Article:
Innovation is the turning of ideas into concrete realities. To the extent that this process is an economic one, it must also be subject to political decisions, and these determine which ideas are to have resources made available for their in novation. This book attempts to trace the relationship between ideas, resources and politics. Chapter I deals with the way economic innovation depends both upon markets and upon interference with markets. Schumpeter taught us how market power is essential for innovation. This chapter stresses that the inverse is also true: Innovation can take place wherever there is market power. A most important corollary of this, is that failure to develop any particular type of market power, need not prevent innovation from happening. It will then take place under the protection of whatever market power there is, and it will be geographically located wherever that market power is effective. Chapter II identifies and seeks to fill a major gap in the literature on innova tion, by showing how important modern marketing has become for providing the conditions under which money may be rationally invested at high risk to get new things done. Marketing monopoly, or Persuasive market power, is now at least as important as the market power of Capability, or as the several types of Specific market power, in interference with market forces. It is therefore equally important for innovation.money-making (which would be the case if Patentable novelty really coincided with commercial novelty) then the level of ... sense by all bureaucrats that whenever they are given a task which they consider requires too much individual responsibility ... For Patents, this could only mean turning away from the inventive step in all its commercial reality, to some more ... to be able to prevent competitors from gaining at least as much from the information produced as he does, and at no cost.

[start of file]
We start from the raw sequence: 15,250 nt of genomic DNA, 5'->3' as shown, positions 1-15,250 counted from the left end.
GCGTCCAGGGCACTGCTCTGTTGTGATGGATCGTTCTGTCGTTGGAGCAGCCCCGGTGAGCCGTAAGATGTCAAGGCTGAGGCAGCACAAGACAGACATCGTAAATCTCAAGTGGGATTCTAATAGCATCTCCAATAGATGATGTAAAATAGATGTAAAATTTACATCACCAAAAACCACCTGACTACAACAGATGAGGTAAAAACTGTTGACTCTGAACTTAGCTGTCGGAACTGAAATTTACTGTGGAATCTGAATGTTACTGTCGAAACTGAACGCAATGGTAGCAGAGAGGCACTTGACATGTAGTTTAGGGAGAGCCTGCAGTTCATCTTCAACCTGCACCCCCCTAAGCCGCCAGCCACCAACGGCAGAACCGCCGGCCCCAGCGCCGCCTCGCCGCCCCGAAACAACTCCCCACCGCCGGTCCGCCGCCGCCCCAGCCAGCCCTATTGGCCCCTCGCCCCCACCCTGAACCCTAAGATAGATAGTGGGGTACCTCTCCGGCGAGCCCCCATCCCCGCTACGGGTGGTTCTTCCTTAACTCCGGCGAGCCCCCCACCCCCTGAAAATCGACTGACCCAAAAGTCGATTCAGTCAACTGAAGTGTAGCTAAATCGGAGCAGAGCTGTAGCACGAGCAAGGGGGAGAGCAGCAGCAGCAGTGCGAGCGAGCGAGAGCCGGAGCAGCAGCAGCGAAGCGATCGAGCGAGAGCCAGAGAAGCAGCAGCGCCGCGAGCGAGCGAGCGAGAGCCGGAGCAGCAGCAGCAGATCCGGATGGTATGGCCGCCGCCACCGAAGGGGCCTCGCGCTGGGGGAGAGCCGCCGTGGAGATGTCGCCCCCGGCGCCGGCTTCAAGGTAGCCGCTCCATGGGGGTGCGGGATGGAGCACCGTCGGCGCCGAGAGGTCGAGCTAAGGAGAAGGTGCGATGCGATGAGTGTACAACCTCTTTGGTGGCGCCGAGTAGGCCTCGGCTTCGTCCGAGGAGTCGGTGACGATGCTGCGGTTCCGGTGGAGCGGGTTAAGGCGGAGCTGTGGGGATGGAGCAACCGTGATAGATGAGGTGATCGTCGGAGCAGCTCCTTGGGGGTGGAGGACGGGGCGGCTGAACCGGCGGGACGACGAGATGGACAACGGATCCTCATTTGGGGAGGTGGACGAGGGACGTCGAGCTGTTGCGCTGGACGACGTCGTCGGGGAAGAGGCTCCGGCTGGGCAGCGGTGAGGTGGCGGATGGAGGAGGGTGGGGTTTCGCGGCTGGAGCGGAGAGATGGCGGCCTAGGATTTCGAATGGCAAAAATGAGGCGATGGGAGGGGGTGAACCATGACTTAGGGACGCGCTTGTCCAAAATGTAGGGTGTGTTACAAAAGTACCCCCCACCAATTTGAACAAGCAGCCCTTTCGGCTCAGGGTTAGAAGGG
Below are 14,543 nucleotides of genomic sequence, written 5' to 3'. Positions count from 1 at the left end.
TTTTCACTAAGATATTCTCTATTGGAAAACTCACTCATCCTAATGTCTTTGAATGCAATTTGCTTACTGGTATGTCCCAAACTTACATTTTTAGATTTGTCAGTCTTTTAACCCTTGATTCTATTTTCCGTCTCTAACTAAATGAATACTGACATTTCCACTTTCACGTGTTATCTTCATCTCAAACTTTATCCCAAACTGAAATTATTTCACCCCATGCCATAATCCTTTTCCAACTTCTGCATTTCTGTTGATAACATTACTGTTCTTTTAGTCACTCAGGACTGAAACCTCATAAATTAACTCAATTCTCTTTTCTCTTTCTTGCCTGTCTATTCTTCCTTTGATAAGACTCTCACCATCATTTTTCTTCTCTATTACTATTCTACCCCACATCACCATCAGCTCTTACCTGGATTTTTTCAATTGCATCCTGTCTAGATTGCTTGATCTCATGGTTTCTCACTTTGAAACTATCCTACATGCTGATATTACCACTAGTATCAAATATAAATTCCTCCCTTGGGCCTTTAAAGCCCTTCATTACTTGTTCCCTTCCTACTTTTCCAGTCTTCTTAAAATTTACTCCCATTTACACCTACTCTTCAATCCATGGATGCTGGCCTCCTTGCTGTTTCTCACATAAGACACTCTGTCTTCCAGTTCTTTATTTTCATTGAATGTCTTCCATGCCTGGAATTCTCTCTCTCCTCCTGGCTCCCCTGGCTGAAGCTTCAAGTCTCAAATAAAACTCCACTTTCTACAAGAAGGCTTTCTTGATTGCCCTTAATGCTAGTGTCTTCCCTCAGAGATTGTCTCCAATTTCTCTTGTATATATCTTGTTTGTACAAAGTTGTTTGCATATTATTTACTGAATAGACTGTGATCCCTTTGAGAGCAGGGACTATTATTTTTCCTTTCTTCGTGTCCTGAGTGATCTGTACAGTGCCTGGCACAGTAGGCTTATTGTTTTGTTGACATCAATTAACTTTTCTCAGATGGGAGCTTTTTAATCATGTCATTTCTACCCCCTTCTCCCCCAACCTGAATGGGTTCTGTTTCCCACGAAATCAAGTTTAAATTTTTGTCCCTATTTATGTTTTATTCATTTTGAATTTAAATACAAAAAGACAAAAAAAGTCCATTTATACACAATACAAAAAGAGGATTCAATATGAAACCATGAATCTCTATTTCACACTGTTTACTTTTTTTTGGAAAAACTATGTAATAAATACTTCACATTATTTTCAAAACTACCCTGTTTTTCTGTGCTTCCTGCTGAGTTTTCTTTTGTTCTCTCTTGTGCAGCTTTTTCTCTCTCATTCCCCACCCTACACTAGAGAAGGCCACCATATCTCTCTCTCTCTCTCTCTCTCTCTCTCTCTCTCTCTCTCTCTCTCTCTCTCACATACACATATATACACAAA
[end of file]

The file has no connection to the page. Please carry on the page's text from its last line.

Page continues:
|Title||:||The Political Economy of Innovation|
|Publisher||:||Springer Science & Business Media - 2012-12-06|